By Ben Conner
Vice President of Policy, U.S. Wheat Associates
Last week, U.S. Wheat Associates (USW) submitted comments to the Office of the U.S. Trade Representative on negotiating objectives for a potential trade agreement between the United States and the United Kingdom (UK). The UK has been part of the European Union (EU) since before the creation of the World Trade Organization (WTO) and until recently has had no independent trade policy.
The 2016 “Brexit” vote to leave the EU changed this, and left the UK scrambling to hire new trade negotiators (even outsourcing leadership of the negotiations with the EU to a former negotiator from New Zealand) to untangle the decades of integration with the EU and figure out what may be put back together. The UK will also be busy negotiating new trade agreements outside the EU to replace the ones it will lose, unless a post-Brexit deal with the EU precludes an independent trade and regulatory policy.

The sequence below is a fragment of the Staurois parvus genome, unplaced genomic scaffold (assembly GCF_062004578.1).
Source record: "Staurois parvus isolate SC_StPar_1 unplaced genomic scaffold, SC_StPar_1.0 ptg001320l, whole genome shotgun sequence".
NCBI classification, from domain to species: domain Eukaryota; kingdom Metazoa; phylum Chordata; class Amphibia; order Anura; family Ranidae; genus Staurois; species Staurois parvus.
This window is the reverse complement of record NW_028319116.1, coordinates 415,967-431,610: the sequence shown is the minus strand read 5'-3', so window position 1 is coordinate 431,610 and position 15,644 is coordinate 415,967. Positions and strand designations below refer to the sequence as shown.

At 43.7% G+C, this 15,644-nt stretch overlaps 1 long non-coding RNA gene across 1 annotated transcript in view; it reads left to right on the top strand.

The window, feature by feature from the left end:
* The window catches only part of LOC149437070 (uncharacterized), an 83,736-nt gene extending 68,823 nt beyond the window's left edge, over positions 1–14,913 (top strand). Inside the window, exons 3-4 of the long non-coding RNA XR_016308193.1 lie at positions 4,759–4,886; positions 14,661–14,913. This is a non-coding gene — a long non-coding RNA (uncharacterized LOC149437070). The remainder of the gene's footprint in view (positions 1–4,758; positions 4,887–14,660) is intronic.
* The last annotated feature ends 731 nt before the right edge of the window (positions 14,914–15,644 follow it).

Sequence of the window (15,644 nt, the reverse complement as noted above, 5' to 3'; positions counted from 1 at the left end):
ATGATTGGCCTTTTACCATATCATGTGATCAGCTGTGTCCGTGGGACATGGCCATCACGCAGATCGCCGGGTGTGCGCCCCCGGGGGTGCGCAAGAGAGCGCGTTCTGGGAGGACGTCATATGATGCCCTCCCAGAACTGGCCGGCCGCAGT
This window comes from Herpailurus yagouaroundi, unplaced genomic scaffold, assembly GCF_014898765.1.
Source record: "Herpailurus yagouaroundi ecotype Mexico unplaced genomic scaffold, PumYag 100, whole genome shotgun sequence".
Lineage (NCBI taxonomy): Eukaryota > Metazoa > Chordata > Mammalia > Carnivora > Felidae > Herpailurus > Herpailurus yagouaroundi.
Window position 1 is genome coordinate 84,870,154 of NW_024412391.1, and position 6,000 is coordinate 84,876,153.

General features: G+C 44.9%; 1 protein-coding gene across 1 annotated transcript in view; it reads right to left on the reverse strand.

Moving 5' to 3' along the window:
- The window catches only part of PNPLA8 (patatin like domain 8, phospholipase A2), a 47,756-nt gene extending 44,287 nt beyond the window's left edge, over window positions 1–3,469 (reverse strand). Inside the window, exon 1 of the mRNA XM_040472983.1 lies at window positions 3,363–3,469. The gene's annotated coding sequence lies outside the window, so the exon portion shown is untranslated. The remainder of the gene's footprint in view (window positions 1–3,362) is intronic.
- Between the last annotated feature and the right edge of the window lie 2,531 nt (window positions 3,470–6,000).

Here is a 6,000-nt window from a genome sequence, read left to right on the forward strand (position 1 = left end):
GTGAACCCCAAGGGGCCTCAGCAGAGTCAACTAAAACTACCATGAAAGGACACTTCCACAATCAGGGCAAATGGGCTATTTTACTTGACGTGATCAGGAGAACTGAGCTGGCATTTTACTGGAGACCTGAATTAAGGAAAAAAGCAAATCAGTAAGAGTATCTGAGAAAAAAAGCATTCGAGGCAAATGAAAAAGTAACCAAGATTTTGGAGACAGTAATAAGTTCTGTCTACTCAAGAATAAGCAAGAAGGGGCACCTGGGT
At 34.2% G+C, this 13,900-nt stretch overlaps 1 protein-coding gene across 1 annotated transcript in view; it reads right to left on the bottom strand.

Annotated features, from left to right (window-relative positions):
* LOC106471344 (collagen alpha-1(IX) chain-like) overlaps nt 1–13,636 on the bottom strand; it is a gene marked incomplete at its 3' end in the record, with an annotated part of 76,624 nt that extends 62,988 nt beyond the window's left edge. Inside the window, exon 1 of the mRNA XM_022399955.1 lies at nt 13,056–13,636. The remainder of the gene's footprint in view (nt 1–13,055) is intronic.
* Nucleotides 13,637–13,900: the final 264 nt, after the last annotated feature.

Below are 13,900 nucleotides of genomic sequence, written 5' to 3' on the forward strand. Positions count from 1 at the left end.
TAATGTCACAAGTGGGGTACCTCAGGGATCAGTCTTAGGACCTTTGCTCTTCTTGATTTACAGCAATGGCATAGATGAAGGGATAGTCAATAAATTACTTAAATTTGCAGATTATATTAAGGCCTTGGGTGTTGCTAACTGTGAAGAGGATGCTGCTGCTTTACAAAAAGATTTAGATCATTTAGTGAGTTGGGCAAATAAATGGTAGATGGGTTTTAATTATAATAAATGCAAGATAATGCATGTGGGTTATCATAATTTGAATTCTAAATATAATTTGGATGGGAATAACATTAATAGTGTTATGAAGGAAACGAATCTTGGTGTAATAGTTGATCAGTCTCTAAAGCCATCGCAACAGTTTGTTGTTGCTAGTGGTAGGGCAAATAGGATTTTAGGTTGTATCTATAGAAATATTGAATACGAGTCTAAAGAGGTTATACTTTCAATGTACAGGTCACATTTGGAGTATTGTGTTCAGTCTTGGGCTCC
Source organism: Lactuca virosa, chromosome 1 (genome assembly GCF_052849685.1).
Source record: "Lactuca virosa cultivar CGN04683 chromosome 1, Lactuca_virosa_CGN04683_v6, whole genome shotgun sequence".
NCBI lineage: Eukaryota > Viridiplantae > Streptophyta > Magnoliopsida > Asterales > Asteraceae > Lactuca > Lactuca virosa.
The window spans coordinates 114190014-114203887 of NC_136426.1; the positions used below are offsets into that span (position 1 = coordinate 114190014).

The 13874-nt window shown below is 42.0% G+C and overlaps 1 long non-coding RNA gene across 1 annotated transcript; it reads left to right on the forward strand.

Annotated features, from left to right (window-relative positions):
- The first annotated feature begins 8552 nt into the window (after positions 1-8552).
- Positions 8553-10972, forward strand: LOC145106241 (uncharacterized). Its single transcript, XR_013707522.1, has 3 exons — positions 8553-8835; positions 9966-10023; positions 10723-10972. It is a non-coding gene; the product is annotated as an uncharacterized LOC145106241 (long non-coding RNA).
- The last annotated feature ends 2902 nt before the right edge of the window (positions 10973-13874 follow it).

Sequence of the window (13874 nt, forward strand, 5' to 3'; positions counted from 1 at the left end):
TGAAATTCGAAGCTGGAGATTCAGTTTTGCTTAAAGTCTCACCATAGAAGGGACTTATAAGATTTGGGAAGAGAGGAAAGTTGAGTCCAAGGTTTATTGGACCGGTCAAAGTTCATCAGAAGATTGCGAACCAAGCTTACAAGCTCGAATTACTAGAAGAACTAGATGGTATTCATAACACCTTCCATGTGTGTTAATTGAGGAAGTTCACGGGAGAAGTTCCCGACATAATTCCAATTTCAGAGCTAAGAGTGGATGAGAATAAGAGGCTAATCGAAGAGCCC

There were pros and cons to Brexit for the British people, and the same is true for its effects on trade relations between the United States and the UK. There is now an opportunity to expand trade between both countries and address some of the tariff and regulatory barriers that have increased the costs of importing certain kinds of U.S. wheat. Unfortunately, one of the risks of Brexit is that our customers may see their markets limited due to the loss of unfettered access to continental markets.
The UK is also free to pursue a regulatory policy that emphasizes science, in contrast to the so much of what we’ve seen out of the EU. The UK has typically been one of the strongest voices for reasonable, science-based regulatory policies within the EU, and USW is but one of many opinions hoping for improved policies in a post-Brexit UK, while also encouraging EU leaders to stand up to activists who are often either dismissive or irresponsible about modern farming practices and technologies.
While there are always challenges, U.S. wheat farmers want to have positive trading relationships with both the EU and the UK. We hope that the Trump Administration can negotiated high-standard, modern free trade agreements with both.
The original article by U.S. Wheat Associates is here.